Book of Hole
The Book of Hole is a sacred text belonging to the religion known as The Hole Under the Sun, written its leader Saint Bean. In game, it is 19 pages long, containing 6 chapters.
Chapter 1: Bedrock
In the beginning, Alathra was naught but craggy bedrock jutting out into space. The bedrock orbited the sun and the moon orbited the bedrock. The three existing in harmony, their orbits representing each celestial entity's place in the Hierarchy. At the top was the sun, in the middle was the bedrock, and at the bottom was the moon. The sun was the fiery energy source of the universe, propelling heat out into the unknown. The bedrock was the calm, reigning in the sun when the sun's ambition outgrew its power. The moon was the watchful balance keeper of the sun and the bedrock, ensuring the two fulfilled their roles without destroying the other.
Chapter 2: Obsidian
After eons, the bedrock manifested an urge to create. The bedrock reached the sun and obtained lava, then reached into the moon and obtained water. With the two materials in hand, the bedrock created obsidian. The bedrock covered much of its surface with obsidian, for the two were friends as far as their relationship of creator and created would let them. After more eons of coexistence and friendship between the bedrock and obsidian, the two fell deeply in love and sought to create more like them; children.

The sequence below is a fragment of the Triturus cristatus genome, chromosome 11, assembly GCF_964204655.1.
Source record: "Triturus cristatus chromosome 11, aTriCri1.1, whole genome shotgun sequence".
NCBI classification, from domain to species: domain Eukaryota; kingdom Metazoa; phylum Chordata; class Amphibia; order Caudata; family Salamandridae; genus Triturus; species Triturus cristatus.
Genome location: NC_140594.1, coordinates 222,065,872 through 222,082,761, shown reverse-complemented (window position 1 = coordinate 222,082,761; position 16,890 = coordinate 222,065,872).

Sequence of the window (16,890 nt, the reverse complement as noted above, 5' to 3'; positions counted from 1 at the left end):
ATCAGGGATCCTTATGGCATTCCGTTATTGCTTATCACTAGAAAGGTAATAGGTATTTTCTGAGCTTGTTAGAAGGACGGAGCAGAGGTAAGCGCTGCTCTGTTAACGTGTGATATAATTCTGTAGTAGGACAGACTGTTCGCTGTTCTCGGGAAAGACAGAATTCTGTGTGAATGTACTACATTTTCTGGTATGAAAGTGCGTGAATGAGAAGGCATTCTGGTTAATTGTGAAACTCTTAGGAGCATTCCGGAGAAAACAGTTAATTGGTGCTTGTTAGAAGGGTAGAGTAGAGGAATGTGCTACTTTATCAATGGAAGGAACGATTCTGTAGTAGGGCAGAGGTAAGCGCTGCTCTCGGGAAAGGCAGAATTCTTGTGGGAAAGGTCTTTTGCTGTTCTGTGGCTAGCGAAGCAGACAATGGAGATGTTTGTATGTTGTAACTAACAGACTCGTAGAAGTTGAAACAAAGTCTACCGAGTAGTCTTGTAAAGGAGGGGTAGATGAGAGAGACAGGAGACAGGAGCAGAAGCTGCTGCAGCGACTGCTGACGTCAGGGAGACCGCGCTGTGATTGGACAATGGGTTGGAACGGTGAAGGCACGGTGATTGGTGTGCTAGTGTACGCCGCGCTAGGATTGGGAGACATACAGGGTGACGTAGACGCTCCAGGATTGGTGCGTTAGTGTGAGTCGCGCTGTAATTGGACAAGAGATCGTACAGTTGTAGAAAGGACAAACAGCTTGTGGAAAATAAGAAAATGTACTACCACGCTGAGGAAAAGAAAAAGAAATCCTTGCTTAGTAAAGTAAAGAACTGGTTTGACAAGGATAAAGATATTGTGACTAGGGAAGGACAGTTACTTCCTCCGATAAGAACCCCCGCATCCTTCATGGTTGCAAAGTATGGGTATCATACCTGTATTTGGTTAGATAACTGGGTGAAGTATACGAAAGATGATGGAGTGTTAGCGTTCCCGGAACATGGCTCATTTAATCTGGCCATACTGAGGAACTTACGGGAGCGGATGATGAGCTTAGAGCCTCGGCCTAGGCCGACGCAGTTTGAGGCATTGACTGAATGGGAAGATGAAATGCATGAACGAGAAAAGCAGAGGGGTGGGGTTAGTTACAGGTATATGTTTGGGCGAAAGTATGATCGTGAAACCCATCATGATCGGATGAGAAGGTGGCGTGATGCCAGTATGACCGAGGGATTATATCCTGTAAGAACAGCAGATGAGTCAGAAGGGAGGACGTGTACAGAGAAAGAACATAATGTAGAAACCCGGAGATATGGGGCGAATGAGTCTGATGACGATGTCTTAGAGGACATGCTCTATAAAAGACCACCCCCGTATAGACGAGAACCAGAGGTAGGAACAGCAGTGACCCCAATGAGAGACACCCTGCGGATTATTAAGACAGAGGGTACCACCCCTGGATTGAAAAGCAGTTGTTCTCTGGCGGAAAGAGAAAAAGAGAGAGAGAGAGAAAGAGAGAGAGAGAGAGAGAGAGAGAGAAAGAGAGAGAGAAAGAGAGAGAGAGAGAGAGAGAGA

Chapter 3: Stone
This time with the bedrock and obsidian, the bedrock once again reached out the sun and moon for more lava and water. But unknown to the lovers, the moon had grown jealous. The moon had always coveted bedrocks place in the hierarchy, after all, the moons purpose was just as important as the bedrock's and the sun's. Furthermore, the bedrock's new lover compounded the jealousy of the moon, and so the moon cursed the water and took the bedrock took from it. When the lovers combined lava and water, stone was created. The lovers were ecstatic with the new child, but the stone quickly turned against them. The stone expanded rapidly, its mass exponentially increasing until it smothered both the obsidian and the bedrock. But the stone was not satisfied with just encasing the two together, the stone separated the obsidian from the bedrock such that they could no longer feel each other's embrace. But not all was bad. When the sun saw what happened to the bedrock, it blessed the surface with life and banished the stone into slumber. Life started humbly as plants and creatures too small to be observed by the naked eye. But with time, life changed into the greenery and animals we know today.